THE MARCHES! 136TH Birthday of Isadora Duncan the dance company will perform The Marches! An evening of revolutionary dances of heroism, strength and like at the Ailey Citigroup Theatre on May 16, 17, and 18, 2013. The program will showcase many seen solos and group works nearly lost to the public. These signature pieces of Isadora Duncan’s career are theatrically staged by Lori Belilove at The Ailey Citigroup Theater, 405 W. 55th St. at 9th Avenue. T 212.691.5040.

THE GREAT GATSBY: POLLY’S MOVIE PICK OF THE WEEK: The Great Gatsby does not disappoint it just overwhelms at first with vulgarity and depravity at its heightened frenzy during the Jazz Age parties at Gatsby’s mansion. But surprisingly, this potent adaptation of F. Scott Fitzgerald’s novel also satisfies as drama with the deep love of the nouveau- rich gangster Gatsby and his tragic pursuit of ex-girlfriend, Daisy, who is married to a rich, philandering lout. The movie lusts with sentimentality and an unwavering unrequited love story. Gatsby has spawned a wide range of fashion incarnations like the Miuccia Prada- designed clothes on display at the 575 Broadway store, Deco jewelry at Tiffany and Deco Parties and 20’s Cocktail revivals.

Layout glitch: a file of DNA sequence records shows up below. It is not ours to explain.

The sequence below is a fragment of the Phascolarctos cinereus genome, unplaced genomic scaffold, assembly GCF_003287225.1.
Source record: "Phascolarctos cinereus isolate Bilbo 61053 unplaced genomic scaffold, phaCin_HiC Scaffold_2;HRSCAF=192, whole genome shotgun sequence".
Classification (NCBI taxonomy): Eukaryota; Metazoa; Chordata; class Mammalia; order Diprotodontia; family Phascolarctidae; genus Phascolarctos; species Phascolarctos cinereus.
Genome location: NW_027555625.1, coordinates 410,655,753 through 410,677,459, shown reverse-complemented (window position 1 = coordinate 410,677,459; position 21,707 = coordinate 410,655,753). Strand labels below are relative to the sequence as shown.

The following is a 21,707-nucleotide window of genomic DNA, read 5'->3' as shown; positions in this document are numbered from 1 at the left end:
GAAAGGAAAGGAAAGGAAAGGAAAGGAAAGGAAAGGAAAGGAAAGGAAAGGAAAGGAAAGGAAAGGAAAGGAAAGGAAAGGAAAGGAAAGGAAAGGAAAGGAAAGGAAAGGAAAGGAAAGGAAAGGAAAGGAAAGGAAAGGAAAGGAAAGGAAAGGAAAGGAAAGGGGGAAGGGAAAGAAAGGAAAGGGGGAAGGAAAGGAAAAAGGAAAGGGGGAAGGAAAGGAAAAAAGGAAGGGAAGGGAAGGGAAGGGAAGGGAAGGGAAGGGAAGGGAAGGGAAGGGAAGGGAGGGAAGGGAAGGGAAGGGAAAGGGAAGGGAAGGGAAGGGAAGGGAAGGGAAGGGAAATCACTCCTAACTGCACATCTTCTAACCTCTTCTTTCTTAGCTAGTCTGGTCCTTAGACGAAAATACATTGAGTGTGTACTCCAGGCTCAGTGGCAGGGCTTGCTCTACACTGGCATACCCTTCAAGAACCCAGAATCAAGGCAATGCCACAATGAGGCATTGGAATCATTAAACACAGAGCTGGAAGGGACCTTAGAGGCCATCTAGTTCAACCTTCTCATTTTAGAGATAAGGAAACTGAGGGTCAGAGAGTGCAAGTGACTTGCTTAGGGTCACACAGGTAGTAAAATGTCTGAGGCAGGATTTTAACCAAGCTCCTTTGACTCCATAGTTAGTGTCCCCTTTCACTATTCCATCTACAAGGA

Ta Ta Darlings!!! I’m off to catch a bit of rain at MoMa. Fan mail welcome at Visit Polly’ Blogs on fashion, menremarkablevisionaries and womendeterminedtosucceed@blogspot. Just go to and click on the links in the left-hand column of the page.

Monday, May 6, 2013


Karl Lagerfeld for House of Chanel: potograher: David Sims
Just what exactly defines the punk era? Is it anarchy, rebellion or a do-it-yourself venue that continues to engage and excite our imagination? In this compelling and outrageous exhibition, “PUNK: Chaos and Couture,” May 9 to August 14 at New York’s Metropolitan Museum of Art’s Costume Institute, curator Andrew Bolton argues high fashion has adopted punk style more than any other counter cultural movement. The exhibition examines punk’s impact on high fashion from the movement’s birth in the 1970s through its continuing influence today.